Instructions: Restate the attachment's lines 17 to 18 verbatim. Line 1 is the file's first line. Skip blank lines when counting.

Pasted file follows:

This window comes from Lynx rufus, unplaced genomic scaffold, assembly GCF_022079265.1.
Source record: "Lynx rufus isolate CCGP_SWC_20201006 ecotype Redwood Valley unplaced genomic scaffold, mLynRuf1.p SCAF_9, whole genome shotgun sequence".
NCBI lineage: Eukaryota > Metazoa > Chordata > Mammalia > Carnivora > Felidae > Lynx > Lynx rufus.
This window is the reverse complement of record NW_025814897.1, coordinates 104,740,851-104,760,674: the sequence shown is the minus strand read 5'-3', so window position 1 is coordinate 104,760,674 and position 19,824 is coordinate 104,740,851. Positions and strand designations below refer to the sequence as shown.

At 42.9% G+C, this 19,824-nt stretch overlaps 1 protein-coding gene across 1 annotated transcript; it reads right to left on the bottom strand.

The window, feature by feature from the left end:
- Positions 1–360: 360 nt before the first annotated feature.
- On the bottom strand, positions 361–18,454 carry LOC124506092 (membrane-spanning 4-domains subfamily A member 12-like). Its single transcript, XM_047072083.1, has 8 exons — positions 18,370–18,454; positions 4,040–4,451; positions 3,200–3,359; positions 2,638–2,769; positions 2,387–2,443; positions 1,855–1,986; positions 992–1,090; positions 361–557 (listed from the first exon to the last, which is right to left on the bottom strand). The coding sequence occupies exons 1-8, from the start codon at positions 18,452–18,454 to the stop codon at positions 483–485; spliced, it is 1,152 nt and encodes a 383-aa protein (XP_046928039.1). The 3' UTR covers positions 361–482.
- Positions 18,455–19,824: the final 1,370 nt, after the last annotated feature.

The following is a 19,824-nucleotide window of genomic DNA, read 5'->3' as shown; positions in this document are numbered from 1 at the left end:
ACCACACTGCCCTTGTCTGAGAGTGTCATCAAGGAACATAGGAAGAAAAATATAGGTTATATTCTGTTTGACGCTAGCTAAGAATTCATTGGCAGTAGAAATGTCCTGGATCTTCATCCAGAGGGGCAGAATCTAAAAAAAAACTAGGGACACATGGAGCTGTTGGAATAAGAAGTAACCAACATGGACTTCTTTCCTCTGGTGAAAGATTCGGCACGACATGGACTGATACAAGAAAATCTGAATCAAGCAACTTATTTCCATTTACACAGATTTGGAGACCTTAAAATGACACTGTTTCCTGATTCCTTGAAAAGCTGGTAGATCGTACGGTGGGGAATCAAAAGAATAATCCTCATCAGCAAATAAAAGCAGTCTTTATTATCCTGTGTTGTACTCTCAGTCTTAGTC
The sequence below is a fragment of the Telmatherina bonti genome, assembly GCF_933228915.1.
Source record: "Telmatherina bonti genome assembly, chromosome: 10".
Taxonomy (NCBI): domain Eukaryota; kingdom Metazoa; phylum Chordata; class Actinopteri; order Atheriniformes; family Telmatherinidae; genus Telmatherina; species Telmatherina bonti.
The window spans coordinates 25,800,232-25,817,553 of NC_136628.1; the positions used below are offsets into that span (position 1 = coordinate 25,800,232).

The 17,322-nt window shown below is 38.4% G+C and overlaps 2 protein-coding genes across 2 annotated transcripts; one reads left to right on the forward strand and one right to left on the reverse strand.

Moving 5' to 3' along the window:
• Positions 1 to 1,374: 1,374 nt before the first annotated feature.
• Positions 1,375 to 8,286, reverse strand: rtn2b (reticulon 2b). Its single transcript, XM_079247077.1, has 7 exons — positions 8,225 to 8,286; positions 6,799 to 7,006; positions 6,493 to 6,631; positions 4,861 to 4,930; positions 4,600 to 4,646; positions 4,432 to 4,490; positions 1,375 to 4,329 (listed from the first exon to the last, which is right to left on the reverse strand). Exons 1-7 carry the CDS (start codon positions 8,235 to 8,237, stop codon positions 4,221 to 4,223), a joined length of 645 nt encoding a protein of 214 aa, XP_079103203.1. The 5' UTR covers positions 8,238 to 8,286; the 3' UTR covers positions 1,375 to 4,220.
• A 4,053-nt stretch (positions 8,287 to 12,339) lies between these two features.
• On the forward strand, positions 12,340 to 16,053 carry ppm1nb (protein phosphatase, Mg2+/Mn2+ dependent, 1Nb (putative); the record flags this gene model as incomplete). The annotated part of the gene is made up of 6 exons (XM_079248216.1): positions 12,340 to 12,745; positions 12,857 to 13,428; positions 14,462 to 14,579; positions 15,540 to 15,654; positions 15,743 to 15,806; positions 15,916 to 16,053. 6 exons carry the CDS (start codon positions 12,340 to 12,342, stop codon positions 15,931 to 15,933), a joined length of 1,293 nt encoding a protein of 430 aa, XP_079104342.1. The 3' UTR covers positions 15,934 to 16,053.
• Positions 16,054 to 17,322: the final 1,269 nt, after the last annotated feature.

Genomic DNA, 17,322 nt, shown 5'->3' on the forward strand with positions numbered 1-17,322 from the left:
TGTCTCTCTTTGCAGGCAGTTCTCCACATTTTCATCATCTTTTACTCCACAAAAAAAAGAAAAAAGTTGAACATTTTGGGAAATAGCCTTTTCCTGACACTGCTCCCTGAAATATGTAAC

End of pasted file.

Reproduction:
Moving 5' to 3' along the window:
• Positions 1 to 1,374: 1,374 nt before the first annotated feature.